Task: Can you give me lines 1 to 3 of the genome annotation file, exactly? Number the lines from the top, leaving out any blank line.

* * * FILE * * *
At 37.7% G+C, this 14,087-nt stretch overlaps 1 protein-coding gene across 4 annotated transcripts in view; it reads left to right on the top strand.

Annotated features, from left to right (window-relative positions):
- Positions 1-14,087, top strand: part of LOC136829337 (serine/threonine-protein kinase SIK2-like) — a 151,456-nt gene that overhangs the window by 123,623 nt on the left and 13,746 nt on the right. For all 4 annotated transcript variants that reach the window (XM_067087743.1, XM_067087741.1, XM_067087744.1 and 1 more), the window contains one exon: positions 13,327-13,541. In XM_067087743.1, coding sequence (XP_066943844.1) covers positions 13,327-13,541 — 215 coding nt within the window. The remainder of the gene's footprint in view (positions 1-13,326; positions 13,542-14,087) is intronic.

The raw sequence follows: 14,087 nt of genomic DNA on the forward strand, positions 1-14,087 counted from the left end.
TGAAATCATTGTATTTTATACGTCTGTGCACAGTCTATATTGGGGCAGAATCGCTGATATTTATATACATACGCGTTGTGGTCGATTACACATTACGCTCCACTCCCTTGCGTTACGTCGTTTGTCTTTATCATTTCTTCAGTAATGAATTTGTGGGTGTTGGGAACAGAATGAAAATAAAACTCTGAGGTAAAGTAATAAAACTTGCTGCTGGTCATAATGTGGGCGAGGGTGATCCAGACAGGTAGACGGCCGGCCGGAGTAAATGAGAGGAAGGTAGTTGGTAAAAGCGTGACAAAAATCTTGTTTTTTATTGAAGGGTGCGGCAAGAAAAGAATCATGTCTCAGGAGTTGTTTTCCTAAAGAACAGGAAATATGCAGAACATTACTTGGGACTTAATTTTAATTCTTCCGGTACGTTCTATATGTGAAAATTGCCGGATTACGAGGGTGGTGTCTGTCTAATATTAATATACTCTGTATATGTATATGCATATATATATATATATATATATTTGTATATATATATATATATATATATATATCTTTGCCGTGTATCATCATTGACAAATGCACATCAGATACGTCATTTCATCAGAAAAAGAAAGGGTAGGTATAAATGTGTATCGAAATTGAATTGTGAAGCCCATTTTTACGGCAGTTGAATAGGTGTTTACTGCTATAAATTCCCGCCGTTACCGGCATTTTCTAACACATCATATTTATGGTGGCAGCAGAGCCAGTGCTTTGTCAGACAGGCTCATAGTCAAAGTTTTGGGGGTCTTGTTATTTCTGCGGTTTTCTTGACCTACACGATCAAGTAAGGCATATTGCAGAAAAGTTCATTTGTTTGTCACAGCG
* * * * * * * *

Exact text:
At 37.7% G+C, this 14,087-nt stretch overlaps 1 protein-coding gene across 4 annotated transcripts in view; it reads left to right on the top strand.

Annotated features, from left to right (window-relative positions):
- Positions 1-14,087, top strand: part of LOC136829337 (serine/threonine-protein kinase SIK2-like) — a 151,456-nt gene that overhangs the window by 123,623 nt on the left and 13,746 nt on the right. For all 4 annotated transcript variants that reach the window (XM_067087743.1, XM_067087741.1, XM_067087744.1 and 1 more), the window contains one exon: positions 13,327-13,541. In XM_067087743.1, coding sequence (XP_066943844.1) covers positions 13,327-13,541 — 215 coding nt within the window. The remainder of the gene's footprint in view (positions 1-13,326; positions 13,542-14,087) is intronic.